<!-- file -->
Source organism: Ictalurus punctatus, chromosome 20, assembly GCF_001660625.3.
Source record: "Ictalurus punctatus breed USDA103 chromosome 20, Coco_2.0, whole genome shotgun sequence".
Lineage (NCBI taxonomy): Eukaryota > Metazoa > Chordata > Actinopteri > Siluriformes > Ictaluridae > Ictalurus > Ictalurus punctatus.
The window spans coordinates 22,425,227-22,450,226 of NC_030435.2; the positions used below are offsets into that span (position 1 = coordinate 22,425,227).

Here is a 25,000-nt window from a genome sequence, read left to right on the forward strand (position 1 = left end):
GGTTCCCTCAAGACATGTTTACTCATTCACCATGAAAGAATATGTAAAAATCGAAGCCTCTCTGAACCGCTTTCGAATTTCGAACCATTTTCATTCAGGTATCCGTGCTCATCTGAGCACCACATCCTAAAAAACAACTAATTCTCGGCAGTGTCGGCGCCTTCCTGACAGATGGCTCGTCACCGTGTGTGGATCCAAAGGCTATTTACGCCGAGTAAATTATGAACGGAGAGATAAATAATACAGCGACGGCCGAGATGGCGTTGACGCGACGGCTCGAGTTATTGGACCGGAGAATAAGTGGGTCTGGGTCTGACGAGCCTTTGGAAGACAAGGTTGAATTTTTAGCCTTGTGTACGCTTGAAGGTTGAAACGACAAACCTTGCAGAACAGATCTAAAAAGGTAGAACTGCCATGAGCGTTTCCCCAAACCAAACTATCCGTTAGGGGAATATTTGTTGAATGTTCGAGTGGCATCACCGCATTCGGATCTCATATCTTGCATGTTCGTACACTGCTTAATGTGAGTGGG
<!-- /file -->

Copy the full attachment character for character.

Source organism: Ictalurus punctatus, chromosome 20, assembly GCF_001660625.3.
Source record: "Ictalurus punctatus breed USDA103 chromosome 20, Coco_2.0, whole genome shotgun sequence".
Lineage (NCBI taxonomy): Eukaryota > Metazoa > Chordata > Actinopteri > Siluriformes > Ictaluridae > Ictalurus > Ictalurus punctatus.
The window spans coordinates 22,425,227-22,450,226 of NC_030435.2; the positions used below are offsets into that span (position 1 = coordinate 22,425,227).

Here is a 25,000-nt window from a genome sequence, read left to right on the forward strand (position 1 = left end):
GGTTCCCTCAAGACATGTTTACTCATTCACCATGAAAGAATATGTAAAAATCGAAGCCTCTCTGAACCGCTTTCGAATTTCGAACCATTTTCATTCAGGTATCCGTGCTCATCTGAGCACCACATCCTAAAAAACAACTAATTCTCGGCAGTGTCGGCGCCTTCCTGACAGATGGCTCGTCACCGTGTGTGGATCCAAAGGCTATTTACGCCGAGTAAATTATGAACGGAGAGATAAATAATACAGCGACGGCCGAGATGGCGTTGACGCGACGGCTCGAGTTATTGGACCGGAGAATAAGTGGGTCTGGGTCTGACGAGCCTTTGGAAGACAAGGTTGAATTTTTAGCCTTGTGTACGCTTGAAGGTTGAAACGACAAACCTTGCAGAACAGATCTAAAAAGGTAGAACTGCCATGAGCGTTTCCCCAAACCAAACTATCCGTTAGGGGAATATTTGTTGAATGTTCGAGTGGCATCACCGCATTCGGATCTCATATCTTGCATGTTCGTACACTGCTTAATGTGAGTGGG